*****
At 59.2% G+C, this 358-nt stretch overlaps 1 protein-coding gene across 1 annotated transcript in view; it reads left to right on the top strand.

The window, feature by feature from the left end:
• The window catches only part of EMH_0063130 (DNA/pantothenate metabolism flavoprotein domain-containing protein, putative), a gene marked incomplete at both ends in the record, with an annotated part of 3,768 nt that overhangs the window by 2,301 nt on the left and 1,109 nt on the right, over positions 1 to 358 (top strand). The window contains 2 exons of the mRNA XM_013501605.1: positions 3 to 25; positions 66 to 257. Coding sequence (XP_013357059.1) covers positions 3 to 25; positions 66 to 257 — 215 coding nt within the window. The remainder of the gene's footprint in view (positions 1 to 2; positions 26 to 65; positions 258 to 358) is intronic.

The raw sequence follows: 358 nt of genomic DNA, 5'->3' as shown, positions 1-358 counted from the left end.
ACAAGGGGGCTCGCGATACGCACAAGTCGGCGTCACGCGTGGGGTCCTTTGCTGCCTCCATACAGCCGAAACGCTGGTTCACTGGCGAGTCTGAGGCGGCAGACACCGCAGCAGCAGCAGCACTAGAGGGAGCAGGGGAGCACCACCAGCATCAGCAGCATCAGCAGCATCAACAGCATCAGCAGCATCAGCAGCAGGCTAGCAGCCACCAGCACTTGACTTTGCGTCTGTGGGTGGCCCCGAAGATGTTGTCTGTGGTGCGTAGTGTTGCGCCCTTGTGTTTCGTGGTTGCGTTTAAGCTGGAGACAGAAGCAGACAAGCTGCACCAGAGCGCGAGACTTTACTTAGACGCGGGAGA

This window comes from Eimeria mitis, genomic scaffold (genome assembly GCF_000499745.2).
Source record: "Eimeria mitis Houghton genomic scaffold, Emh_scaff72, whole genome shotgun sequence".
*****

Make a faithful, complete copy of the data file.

At 59.2% G+C, this 358-nt stretch overlaps 1 protein-coding gene across 1 annotated transcript in view; it reads left to right on the top strand.

The window, feature by feature from the left end:
• The window catches only part of EMH_0063130 (DNA/pantothenate metabolism flavoprotein domain-containing protein, putative), a gene marked incomplete at both ends in the record, with an annotated part of 3,768 nt that overhangs the window by 2,301 nt on the left and 1,109 nt on the right, over positions 1 to 358 (top strand). The window contains 2 exons of the mRNA XM_013501605.1: positions 3 to 25; positions 66 to 257. Coding sequence (XP_013357059.1) covers positions 3 to 25; positions 66 to 257 — 215 coding nt within the window. The remainder of the gene's footprint in view (positions 1 to 2; positions 26 to 65; positions 258 to 358) is intronic.

The raw sequence follows: 358 nt of genomic DNA, 5'->3' as shown, positions 1-358 counted from the left end.
ACAAGGGGGCTCGCGATACGCACAAGTCGGCGTCACGCGTGGGGTCCTTTGCTGCCTCCATACAGCCGAAACGCTGGTTCACTGGCGAGTCTGAGGCGGCAGACACCGCAGCAGCAGCAGCACTAGAGGGAGCAGGGGAGCACCACCAGCATCAGCAGCATCAGCAGCATCAACAGCATCAGCAGCATCAGCAGCAGGCTAGCAGCCACCAGCACTTGACTTTGCGTCTGTGGGTGGCCCCGAAGATGTTGTCTGTGGTGCGTAGTGTTGCGCCCTTGTGTTTCGTGGTTGCGTTTAAGCTGGAGACAGAAGCAGACAAGCTGCACCAGAGCGCGAGACTTTACTTAGACGCGGGAGA

This window comes from Eimeria mitis, genomic scaffold (genome assembly GCF_000499745.2).
Source record: "Eimeria mitis Houghton genomic scaffold, Emh_scaff72, whole genome shotgun sequence".